Putting the ‘e’ in BSC: Raina Telgemeier on paying tribute to the series she loved
By Guest Blogger on December 20th, 2012
You may know Raina Telgemeier from her award-winning and bestselling graphic novels, Smile and Drama. But did you know Raina’s first books were The Baby-sitters Club graphic novels? It’ll come as no surprise, then, that she’s a big BSC fan – so big that she stopped by to talk about what the BSC means to her, and to share in the excitement of the release of BSC in ebook format! Thanks, Raina!
I discovered the Baby-sitters Club in fourth grade, the same year I discovered comics. Both of these things meant the world to me. They were funny, and full of engaging characters that leapt off the page. Most of the girls in my class were also obsessively reading the BSC, but I was the only comics fan. Both inspired me to write and create, and both had an immeasurable impact on my life.
In fifth grade, I started keeping a diary (in a writing style embarrassingly reminiscent of Ann M. Martin’s). In sixth grade, I began drawing my own comics (ripping off the art styles of several of my favorite cartoonists, including Lynn Johnston). In seventh grade, I landed my first baby-sitting jobs! As I moved through high school and college, I outgrew most of my childhood interests, except the comics drawing. For some reason, that seemed to be my one constant.
In 2004, Scholastic decided to launch its Graphix imprint. At the time, I had just graduated from art school and was drawing short comics about my life, past and present; self-publishing zines and mini-comics; and working for a book publisher in New York. I met the Graphix editors at a couple of comic events, and they invited me into their offices to pitch my work to them.
While chatting, they asked me what books I had enjoyed as a kid. I listed off some of my favorites: the Ramona books, anything Roald Dahl, The Baby-sitters Club. Their eyes lit up at the last one. “What if you tried adapting The Baby-sitters Club into comics?” Scholastic’s creative director David Saylor proposed. A week or two later, I had laid out the first chapter of Kristy’s Great Idea, done a bunch of character sketches, and before I knew it, was signing my first book contract!
Translating the Baby-sitters Club into comics was an all-encompassing experience unlike anything else I’ve ever been a part of. As I re-read my old favorite stories, the words and images came rushing back as if I’d never been away from them. My personal comics work is mostly memoir and autobiography, but working on The Baby-sitters Club comics felt almost like I was doing just that: telling stories based on my own memories.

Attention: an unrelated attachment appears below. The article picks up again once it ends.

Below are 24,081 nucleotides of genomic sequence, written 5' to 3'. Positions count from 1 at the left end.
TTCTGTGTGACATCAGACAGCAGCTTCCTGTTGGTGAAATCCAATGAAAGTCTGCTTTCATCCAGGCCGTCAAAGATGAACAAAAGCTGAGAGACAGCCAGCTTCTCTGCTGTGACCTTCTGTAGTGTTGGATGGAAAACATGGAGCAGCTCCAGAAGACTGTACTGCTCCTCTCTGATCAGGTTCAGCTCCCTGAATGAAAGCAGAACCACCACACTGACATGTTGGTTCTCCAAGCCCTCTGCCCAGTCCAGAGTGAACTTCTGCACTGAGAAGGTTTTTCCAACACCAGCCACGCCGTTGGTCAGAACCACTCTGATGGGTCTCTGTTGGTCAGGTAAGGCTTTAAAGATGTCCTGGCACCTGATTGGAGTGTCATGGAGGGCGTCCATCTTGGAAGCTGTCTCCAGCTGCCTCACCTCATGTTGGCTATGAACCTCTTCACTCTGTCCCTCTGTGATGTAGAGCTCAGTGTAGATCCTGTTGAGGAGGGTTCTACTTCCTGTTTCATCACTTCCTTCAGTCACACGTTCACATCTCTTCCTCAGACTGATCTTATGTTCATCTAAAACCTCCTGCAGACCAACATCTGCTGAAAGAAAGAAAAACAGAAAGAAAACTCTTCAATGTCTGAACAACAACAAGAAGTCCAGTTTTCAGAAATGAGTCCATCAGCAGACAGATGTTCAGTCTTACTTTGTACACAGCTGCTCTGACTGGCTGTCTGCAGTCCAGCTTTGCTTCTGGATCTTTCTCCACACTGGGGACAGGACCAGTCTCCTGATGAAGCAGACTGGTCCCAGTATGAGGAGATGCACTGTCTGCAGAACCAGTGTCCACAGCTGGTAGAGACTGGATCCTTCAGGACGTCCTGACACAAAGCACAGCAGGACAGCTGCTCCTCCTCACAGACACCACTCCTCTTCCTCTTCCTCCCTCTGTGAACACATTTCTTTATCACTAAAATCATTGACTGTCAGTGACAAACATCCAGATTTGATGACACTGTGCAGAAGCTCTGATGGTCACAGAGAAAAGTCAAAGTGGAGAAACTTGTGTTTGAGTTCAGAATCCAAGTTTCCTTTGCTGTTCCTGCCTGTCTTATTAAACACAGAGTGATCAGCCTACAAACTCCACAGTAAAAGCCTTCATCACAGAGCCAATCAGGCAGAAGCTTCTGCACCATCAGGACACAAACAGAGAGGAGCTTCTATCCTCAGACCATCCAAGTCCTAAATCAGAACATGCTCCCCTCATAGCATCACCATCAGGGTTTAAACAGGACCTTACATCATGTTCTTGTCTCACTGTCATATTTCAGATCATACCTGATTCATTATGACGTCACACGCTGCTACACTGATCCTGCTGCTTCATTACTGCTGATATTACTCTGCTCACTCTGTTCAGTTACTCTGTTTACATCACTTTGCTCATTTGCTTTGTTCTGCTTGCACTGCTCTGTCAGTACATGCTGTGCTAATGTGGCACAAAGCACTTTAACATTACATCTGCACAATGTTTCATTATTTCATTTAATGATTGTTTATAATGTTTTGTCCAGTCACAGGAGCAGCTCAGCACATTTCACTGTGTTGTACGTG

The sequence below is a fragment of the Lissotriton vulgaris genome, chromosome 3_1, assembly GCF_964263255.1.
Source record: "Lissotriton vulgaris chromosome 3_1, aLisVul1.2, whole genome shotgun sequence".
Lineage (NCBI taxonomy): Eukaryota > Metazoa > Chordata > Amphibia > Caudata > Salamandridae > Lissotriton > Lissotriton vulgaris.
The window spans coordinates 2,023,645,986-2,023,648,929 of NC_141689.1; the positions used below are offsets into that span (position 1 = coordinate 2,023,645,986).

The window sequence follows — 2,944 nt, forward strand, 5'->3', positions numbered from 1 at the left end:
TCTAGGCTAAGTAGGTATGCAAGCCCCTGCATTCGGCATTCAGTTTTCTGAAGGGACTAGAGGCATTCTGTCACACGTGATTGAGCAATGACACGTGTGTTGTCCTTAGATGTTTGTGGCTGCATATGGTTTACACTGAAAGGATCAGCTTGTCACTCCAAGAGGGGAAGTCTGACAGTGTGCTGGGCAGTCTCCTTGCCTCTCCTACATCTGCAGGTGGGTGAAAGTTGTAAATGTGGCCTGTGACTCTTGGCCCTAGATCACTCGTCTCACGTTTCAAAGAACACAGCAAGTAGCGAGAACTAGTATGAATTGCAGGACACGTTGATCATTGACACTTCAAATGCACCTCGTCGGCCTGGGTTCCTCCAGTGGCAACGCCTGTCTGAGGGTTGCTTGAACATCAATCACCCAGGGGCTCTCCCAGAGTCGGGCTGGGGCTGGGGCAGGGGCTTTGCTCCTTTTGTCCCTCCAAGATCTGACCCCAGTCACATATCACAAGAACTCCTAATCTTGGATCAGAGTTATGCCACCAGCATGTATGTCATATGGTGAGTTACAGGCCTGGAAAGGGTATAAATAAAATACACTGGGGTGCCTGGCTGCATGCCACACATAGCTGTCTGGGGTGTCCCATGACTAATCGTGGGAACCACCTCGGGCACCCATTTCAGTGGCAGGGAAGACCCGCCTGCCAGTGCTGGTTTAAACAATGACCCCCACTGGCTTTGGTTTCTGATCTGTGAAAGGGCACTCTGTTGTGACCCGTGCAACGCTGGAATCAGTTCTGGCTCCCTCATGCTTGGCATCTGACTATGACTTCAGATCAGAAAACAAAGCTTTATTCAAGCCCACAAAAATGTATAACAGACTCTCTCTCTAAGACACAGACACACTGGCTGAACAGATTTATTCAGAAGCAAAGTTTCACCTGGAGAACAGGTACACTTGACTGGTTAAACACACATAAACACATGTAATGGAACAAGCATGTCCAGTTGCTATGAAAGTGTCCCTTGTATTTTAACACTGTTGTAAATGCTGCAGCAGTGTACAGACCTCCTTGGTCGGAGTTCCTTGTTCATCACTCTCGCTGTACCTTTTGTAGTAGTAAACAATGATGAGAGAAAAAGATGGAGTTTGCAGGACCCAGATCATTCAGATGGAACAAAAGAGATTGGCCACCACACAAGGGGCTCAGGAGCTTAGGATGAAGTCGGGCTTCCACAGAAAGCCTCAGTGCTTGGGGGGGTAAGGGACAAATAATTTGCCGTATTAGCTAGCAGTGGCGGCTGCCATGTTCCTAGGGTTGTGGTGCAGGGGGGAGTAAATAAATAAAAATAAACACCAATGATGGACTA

I had always been able to visualize Ann M. Martin’s stories in my mind as I read, but now I was doing so physically. There’s a feeling of security in adapting stories that already have solid characters, narrative arcs, and a built-in audience…but I was given the freedom to make the stories my own. Still, my goal was to pay tribute to something that meant the world to me when I was young. I knew that new readers might approach these stories for the first time through my graphic novels, and I wanted what was so good about them in the first place to really shine.
As a kid, I felt most similar to Kristy (we’re both short, with brown hair, and I had a tendency toward jeans and turtlenecks when I was younger…), but drawing and acting through each of the characters brought them all closer to me. As a result, each of the girls has some of me in them. Kristy has my fidgety feet and too-quick reactions. Mary Anne has my introversion, and we can both be a little immature. Claudia and I are both artists, although her artistic talent is limited to what I can draw! Stacey was the hardest for me to peg—when I was young I always saw her as glamorous, worldly, and aloof—but in drawing Stacey’s story, I started to feel that she was actually quite timid and restrained compared to her friends. She’s the only one who still sleeps with a teddy bear! And she’s struggling with her health, her identity, and her appearance, even though everyone sees her as being so cool. I can relate to all of those things. And I think it comes through in the adaptation.
Many wonderful things came out of working with The Baby-sitters Club. I got to meet Ann M. Martin herself, who is just as lovely and sweet as one could hope their favorite author to be. I got to connect with a wide world of hardcore BSC fans: women who had loved the books as I did as kids, and embraced anything new the BSC universe might throw their way. And of course, I found a wonderful publishing home with Scholastic, an unparalleled force for getting books into children’s hands. If it weren’t for Scholastic (in particular, the Book Fairs catalogs!) I might not have found my favorite series of books, way back in fourth grade.
My fourth (and final) BSC graphic novel, Claudia and Mean Janine, was published four years ago and I’m still receiving fan letters, drawings, and pleas for more. Kids are still falling in love with Kristy, Mary Anne, and the gang. The stories are as relevant now as they were twenty years ago. I’m so grateful I got to play a tiny role in helping a new generation discover something I loved so much when I was their age.